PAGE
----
For a man who is supposed to “have no friends, no family,” this Lincoln attracts male friends like honey attracts bears. One of the major plot points of Vampire Hunter—Joshua Speed’s (Jimmi Simpson’s) betrayal of Lincoln to his vampire enemies— hinges on Speed’s jealousy of Lincoln’s courtship of Mary Todd (Mary Elizabeth Winstead) and his childhood friendship with Will Johnson (Anthony Mackie). Because we see Speed stare at these couples with angry eyes, his subsequent disloyalty seems to make sense (although it is actually a ruse). Later in the film, as President Lincoln, Speed and Johnson plan strategy in his White House office, Mary appears in the doorway and asks, “May I have my husband back?” Yeah. Good luck with that.

And as a leader of a band of secret service agents on a mission to eradicate zombies from Fort Pulaski and Savannah in Lincoln vs. Zombies, Lincoln (Bill Oberst Jr.) proves to be so magnetic and manly that John Wilkes Booth (a double agent going under the name John Wilkinson, played by Jason Vail) cannot bring himself to murder the president. The relationship between Lincoln and Booth is a little more traditional in the National Geographic Channel’s docudrama Killing Lincoln, but Booth obsesses about Lincoln like a spurned lover; he is a bromantic stalker. Through Booth’s murderous act—and through the parallel “countdowns” to the deaths of both men— the president and his assassin are forever intertwined.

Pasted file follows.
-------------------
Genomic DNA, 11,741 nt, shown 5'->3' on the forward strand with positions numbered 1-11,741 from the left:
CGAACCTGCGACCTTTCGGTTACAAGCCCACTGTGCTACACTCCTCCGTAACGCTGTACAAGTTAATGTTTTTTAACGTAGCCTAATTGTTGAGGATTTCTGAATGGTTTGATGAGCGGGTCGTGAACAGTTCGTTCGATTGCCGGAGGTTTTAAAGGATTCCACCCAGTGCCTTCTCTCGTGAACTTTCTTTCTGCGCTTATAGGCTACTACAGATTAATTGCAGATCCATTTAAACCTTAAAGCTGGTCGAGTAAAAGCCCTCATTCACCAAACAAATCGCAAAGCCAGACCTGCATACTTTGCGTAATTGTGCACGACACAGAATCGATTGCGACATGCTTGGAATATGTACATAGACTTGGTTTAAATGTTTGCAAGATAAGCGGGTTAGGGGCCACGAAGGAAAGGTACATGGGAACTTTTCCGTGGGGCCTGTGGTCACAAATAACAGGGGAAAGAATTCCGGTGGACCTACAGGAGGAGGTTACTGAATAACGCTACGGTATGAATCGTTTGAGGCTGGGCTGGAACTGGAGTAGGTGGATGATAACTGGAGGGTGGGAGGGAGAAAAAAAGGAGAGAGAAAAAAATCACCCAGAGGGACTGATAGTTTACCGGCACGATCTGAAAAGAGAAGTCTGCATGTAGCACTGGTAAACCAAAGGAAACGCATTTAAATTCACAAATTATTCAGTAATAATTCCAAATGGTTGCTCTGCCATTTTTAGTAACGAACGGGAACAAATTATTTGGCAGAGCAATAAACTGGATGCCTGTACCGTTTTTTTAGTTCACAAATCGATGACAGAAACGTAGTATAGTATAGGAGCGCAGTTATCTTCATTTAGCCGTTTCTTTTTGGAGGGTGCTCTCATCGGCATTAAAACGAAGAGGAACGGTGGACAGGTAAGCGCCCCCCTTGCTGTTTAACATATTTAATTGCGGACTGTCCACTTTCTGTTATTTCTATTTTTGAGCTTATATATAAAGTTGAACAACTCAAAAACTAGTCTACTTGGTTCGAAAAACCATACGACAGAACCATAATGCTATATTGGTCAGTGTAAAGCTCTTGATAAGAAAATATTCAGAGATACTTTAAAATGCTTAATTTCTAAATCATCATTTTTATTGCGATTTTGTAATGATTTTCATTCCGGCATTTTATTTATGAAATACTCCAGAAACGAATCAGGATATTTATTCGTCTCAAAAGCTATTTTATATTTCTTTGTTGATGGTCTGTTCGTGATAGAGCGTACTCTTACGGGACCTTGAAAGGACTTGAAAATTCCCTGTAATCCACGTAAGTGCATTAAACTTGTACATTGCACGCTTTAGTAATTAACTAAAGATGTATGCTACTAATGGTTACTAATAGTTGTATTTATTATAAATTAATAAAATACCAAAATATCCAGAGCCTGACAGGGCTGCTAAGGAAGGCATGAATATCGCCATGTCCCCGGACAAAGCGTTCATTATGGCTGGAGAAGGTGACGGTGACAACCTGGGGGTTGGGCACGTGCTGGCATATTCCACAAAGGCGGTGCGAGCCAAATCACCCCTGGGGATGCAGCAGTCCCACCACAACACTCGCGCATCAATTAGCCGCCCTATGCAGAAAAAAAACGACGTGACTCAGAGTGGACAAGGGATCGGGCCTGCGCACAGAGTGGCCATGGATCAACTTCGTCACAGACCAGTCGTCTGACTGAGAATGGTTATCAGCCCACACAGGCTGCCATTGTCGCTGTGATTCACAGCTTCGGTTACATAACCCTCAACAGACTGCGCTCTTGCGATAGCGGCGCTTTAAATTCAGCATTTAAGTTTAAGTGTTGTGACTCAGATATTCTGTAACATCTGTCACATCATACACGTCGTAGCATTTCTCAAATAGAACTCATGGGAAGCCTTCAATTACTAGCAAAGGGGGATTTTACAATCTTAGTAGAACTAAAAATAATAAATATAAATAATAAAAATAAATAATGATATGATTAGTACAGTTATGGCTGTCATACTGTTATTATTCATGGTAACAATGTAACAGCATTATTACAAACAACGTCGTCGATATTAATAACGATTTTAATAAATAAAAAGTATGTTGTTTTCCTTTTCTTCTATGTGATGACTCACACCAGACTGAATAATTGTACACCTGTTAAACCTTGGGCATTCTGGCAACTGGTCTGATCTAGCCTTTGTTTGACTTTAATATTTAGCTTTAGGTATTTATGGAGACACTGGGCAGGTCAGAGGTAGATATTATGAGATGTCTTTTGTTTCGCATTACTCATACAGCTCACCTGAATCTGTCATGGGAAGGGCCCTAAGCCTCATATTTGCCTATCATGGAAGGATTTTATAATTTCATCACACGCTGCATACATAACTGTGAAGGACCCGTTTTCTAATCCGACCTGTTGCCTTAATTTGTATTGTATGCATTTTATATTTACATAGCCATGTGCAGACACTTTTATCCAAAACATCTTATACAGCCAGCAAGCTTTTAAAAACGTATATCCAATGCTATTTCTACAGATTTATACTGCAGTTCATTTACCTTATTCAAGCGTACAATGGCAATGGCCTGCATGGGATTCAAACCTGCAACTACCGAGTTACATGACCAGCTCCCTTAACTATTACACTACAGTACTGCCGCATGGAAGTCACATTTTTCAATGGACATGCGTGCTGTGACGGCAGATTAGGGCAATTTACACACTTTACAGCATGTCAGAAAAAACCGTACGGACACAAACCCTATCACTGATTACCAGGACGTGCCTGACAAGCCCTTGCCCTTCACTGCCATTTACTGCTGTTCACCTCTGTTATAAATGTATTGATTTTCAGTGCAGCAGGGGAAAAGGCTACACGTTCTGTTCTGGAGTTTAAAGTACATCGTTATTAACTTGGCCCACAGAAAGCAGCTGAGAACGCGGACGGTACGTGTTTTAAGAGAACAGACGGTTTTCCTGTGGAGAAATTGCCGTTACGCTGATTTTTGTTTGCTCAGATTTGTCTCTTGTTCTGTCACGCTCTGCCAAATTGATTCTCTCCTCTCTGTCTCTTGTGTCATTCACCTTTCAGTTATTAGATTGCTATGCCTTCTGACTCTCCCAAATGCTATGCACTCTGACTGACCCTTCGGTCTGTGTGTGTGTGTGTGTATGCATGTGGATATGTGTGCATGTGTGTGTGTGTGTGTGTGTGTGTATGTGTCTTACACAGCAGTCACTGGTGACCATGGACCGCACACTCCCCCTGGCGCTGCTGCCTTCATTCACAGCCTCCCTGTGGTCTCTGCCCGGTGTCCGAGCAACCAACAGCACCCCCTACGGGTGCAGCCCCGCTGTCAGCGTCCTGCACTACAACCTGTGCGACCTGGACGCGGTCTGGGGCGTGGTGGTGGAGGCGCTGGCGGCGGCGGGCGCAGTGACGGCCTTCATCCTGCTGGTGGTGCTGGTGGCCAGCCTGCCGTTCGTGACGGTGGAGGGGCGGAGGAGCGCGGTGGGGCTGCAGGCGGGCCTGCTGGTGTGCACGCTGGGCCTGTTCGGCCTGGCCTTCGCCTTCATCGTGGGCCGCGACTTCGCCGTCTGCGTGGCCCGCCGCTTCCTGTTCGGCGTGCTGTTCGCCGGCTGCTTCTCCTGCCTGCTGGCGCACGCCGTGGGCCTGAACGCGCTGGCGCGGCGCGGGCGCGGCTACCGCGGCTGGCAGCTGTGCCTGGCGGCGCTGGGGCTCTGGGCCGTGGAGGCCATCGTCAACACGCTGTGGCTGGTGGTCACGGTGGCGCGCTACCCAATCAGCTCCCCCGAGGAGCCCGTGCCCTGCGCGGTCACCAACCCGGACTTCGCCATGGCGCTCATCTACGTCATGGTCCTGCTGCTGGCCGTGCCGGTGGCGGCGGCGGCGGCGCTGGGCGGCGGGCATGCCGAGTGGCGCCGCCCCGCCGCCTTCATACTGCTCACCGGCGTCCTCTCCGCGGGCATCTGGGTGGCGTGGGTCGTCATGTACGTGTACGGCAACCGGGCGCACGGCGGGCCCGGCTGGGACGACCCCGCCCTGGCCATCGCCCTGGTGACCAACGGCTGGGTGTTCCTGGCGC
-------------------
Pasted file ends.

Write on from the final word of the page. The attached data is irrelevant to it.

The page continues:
The bromantic Lincoln is so compelling that when he looks at you from the screen, you find yourself understanding Josh Speed’s jealousy. You want to hang out with this Lincoln, kick back in the kitchen with him, like Thaddeus Stevens (Tommy Lee Jones) does in Steven Spielberg’s Lincoln. This president (Daniel Day-Lewis) is smart, amusing and fun to be around. He tells ribald jokes and funny stories, and his eyes have a mischievous twinkle. You fantasize that he will find you as delightful as you find him. You want him to notice you, and you want to be worthy of his attention.

It seems clear that the directors and lead actors of these films yearn to be Lincoln’s pal, and this desire infuses their projects. In an interview with 60 Minutes, Daniel Day-Lewis said, “I never ever felt that depth of love for another human being, that I never met.” Director Salvador Litvak explained that he chose to base Saving Lincoln on Lamon’s Recollections of Abraham Lincoln (1895) because that text made him “really feel what it was like to be around Lincoln, and be his friend.”